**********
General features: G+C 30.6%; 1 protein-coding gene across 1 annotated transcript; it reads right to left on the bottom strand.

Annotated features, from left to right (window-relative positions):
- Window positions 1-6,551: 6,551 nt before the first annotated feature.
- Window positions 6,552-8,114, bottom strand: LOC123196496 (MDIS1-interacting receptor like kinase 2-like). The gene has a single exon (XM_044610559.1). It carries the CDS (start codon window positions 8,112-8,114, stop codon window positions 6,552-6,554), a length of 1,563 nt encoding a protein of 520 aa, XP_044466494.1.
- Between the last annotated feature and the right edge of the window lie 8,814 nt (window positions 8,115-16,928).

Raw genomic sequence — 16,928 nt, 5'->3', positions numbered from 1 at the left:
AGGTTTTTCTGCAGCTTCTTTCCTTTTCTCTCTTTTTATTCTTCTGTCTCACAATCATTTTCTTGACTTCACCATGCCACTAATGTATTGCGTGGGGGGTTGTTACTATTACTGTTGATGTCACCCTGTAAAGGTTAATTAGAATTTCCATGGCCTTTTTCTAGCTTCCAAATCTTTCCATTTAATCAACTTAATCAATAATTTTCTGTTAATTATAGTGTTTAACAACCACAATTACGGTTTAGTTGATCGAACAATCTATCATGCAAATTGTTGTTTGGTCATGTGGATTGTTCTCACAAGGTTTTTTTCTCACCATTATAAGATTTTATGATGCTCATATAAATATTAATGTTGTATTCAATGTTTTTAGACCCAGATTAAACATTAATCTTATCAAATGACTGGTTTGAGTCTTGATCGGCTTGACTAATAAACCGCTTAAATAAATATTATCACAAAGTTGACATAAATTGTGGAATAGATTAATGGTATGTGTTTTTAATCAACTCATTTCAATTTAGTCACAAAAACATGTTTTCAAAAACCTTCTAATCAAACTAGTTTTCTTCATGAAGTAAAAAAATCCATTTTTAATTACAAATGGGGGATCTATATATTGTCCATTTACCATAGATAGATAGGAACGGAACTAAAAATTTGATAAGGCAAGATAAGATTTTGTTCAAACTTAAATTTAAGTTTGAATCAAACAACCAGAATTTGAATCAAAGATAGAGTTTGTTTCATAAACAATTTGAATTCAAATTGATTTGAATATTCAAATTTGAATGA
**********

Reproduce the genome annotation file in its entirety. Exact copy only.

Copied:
General features: G+C 30.6%; 1 protein-coding gene across 1 annotated transcript; it reads right to left on the bottom strand.

Annotated features, from left to right (window-relative positions):
- Window positions 1-6,551: 6,551 nt before the first annotated feature.
- Window positions 6,552-8,114, bottom strand: LOC123196496 (MDIS1-interacting receptor like kinase 2-like). The gene has a single exon (XM_044610559.1). It carries the CDS (start codon window positions 8,112-8,114, stop codon window positions 6,552-6,554), a length of 1,563 nt encoding a protein of 520 aa, XP_044466494.1.
- Between the last annotated feature and the right edge of the window lie 8,814 nt (window positions 8,115-16,928).

Raw genomic sequence — 16,928 nt, 5'->3', positions numbered from 1 at the left:
AGGTTTTTCTGCAGCTTCTTTCCTTTTCTCTCTTTTTATTCTTCTGTCTCACAATCATTTTCTTGACTTCACCATGCCACTAATGTATTGCGTGGGGGGTTGTTACTATTACTGTTGATGTCACCCTGTAAAGGTTAATTAGAATTTCCATGGCCTTTTTCTAGCTTCCAAATCTTTCCATTTAATCAACTTAATCAATAATTTTCTGTTAATTATAGTGTTTAACAACCACAATTACGGTTTAGTTGATCGAACAATCTATCATGCAAATTGTTGTTTGGTCATGTGGATTGTTCTCACAAGGTTTTTTTCTCACCATTATAAGATTTTATGATGCTCATATAAATATTAATGTTGTATTCAATGTTTTTAGACCCAGATTAAACATTAATCTTATCAAATGACTGGTTTGAGTCTTGATCGGCTTGACTAATAAACCGCTTAAATAAATATTATCACAAAGTTGACATAAATTGTGGAATAGATTAATGGTATGTGTTTTTAATCAACTCATTTCAATTTAGTCACAAAAACATGTTTTCAAAAACCTTCTAATCAAACTAGTTTTCTTCATGAAGTAAAAAAATCCATTTTTAATTACAAATGGGGGATCTATATATTGTCCATTTACCATAGATAGATAGGAACGGAACTAAAAATTTGATAAGGCAAGATAAGATTTTGTTCAAACTTAAATTTAAGTTTGAATCAAACAACCAGAATTTGAATCAAAGATAGAGTTTGTTTCATAAACAATTTGAATTCAAATTGATTTGAATATTCAAATTTGAATGA